If you are not too keen on the idea of editing, colour correcting, finishing and delivering your projects by using only one platform such as the recently-released DaVinci Resolve 12 as the ultimate all-in-one solution, you can still stick to your favourite editing NLE of choice whether it’s a Premiere Pro or Apple FCP X and use the powerful colour grading features of the new Resolve separately by sending your media files once your edit is finally locked.
Yet, many people struggle when they need to move their projects from one platform to another (or “round trip” as it’s more commonly referred), so in the following video tutorial Andrew Davis demonstrates a simple and straightforward workflow on how to get it right and also explains some of the common mistakes people make when moving both media and edits between Premiere Pro and Resolve.
The easiest part in the process is exporting your timeline from Premiere Pro. Simply choose your timeline, navigate to File, Export and select either AAF or Final Cut XML option. After saving your XML or AAF file on your computer head on over to Resolve. Before importing the XML file, you’ve just generated you need to make sure that all the media drives that store your project files are associated inside the platform.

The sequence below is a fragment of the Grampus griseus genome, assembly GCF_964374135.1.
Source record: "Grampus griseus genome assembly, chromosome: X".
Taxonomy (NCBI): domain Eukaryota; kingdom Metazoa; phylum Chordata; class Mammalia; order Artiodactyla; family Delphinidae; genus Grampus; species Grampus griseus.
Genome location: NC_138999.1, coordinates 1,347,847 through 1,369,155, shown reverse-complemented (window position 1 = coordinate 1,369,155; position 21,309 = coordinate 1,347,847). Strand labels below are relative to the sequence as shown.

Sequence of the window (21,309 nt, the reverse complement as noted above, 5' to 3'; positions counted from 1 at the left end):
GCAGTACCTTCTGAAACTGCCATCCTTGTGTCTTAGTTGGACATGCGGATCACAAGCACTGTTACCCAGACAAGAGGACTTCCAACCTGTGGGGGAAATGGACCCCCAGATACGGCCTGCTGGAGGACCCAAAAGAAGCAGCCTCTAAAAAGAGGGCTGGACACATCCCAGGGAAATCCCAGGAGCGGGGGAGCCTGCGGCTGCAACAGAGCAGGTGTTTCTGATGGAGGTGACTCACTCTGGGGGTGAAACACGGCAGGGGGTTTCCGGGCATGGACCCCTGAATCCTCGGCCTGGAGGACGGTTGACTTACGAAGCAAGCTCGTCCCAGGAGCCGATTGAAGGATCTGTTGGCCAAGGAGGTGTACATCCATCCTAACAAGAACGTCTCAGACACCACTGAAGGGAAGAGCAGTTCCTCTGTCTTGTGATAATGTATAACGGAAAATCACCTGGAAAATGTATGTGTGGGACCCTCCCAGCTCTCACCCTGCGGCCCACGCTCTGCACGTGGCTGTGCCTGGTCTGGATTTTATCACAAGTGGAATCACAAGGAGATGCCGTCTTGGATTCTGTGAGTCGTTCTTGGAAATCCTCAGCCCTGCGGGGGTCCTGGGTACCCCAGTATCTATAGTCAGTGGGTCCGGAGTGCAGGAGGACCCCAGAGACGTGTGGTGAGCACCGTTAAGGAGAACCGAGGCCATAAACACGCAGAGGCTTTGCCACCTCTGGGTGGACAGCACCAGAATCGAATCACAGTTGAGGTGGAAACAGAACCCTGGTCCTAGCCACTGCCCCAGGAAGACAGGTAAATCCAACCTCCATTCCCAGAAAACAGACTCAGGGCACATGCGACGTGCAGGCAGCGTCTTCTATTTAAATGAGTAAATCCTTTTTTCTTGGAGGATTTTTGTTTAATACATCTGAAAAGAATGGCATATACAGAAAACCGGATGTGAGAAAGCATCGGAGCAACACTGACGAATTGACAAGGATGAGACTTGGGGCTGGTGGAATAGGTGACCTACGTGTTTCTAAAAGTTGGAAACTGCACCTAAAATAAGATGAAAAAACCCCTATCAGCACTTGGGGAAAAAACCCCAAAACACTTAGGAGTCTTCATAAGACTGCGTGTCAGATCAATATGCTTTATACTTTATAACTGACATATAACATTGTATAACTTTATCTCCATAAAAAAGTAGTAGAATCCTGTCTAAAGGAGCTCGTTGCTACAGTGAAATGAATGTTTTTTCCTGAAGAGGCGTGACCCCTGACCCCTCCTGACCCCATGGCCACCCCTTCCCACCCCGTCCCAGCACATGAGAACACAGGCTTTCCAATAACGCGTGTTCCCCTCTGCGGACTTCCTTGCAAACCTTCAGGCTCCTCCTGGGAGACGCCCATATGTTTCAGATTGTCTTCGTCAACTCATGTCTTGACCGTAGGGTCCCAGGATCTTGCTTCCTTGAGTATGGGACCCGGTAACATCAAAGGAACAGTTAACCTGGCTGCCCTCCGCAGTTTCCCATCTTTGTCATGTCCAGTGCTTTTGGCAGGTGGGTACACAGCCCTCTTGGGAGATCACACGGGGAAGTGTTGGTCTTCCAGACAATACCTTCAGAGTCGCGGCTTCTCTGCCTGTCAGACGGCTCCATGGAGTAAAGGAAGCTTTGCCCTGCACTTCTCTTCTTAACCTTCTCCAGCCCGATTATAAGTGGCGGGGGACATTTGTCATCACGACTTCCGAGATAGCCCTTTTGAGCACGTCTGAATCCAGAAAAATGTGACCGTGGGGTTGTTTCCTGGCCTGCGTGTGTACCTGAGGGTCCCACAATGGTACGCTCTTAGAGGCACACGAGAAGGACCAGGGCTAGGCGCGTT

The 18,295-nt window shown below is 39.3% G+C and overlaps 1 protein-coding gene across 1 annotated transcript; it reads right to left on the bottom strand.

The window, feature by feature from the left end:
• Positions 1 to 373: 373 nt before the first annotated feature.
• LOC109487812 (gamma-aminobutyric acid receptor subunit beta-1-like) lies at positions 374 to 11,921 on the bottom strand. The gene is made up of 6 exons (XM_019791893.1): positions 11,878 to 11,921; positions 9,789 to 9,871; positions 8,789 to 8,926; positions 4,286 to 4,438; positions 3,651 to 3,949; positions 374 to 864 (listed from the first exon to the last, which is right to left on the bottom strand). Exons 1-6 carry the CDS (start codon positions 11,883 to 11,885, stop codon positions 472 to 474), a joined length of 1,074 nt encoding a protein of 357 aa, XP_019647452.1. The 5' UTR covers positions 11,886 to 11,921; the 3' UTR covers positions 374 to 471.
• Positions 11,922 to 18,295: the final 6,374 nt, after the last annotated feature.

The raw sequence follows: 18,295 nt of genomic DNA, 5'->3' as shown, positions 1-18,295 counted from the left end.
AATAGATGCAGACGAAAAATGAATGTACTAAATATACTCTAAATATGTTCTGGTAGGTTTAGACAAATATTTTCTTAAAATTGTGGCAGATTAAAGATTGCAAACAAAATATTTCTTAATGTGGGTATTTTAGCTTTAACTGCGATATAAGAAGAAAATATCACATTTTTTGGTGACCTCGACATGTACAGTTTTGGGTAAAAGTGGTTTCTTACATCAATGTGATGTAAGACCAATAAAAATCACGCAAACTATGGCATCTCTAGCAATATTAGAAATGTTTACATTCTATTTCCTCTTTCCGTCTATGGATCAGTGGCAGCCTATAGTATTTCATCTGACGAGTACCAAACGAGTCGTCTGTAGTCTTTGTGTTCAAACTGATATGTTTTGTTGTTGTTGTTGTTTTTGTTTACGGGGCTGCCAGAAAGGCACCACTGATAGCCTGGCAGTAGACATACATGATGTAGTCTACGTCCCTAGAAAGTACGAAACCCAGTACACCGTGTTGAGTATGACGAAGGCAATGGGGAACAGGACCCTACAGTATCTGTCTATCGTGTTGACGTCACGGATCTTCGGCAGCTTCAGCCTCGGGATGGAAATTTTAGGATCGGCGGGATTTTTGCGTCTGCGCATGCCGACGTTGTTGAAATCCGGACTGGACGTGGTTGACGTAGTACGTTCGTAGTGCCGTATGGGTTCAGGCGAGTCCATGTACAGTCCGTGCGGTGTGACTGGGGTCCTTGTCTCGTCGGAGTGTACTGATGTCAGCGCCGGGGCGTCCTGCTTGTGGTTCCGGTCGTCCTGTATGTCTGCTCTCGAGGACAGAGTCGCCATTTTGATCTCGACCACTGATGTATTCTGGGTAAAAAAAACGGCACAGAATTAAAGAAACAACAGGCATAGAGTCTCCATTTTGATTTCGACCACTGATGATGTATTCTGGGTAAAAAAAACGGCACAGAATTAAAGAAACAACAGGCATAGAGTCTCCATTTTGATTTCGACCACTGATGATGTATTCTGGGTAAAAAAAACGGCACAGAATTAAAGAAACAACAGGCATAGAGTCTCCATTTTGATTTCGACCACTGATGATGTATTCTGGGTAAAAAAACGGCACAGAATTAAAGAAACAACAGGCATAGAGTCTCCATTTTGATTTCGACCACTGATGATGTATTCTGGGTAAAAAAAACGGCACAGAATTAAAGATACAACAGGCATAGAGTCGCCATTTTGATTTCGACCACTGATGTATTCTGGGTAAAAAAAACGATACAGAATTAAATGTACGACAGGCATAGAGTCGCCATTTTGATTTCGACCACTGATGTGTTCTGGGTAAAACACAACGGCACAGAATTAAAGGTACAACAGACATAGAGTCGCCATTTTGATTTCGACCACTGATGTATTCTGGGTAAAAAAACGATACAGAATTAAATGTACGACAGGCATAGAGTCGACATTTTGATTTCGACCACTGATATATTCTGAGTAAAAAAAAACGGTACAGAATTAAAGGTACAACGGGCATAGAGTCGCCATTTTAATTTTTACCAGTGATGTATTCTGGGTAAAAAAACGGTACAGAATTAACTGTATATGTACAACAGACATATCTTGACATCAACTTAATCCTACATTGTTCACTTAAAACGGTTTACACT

If you are a Mac user there is a button in the Preferences Panel that will do this for you automatically, however on PC you should add manually all the media drives by clicking on the plus button at the bottom of the window. Then you can import the XML file either in the Media or Edit Page.
Furthermore, on the Media Page in Resolve go to File and select Import AAF, EDL, XML…This will open all the associated media files with this project directly in the Media Pool. Alternatively, on the Edit Page right-click in the Media Pool, navigate to Import, select XML, AAF, EDL, XML and point the XML file you want to import. When the dialogue box opens up there are a few more options you can change on the fly, however in most of the time, it will be just OK if you leave all the default settings as they are.
At last but not least, always make sure that you double-check your media files once you’ve opened your project in Resolve. Unfortunately, there are certain occasions when things may go wrong so you should be prepared for this type of scenarios as well.
No matter how organised your workflow is, chances are, eventually, you will stumble upon some unexpected issues while round tripping so always keep that note in mind.
[source: Andrew Devis YouTube Channel]
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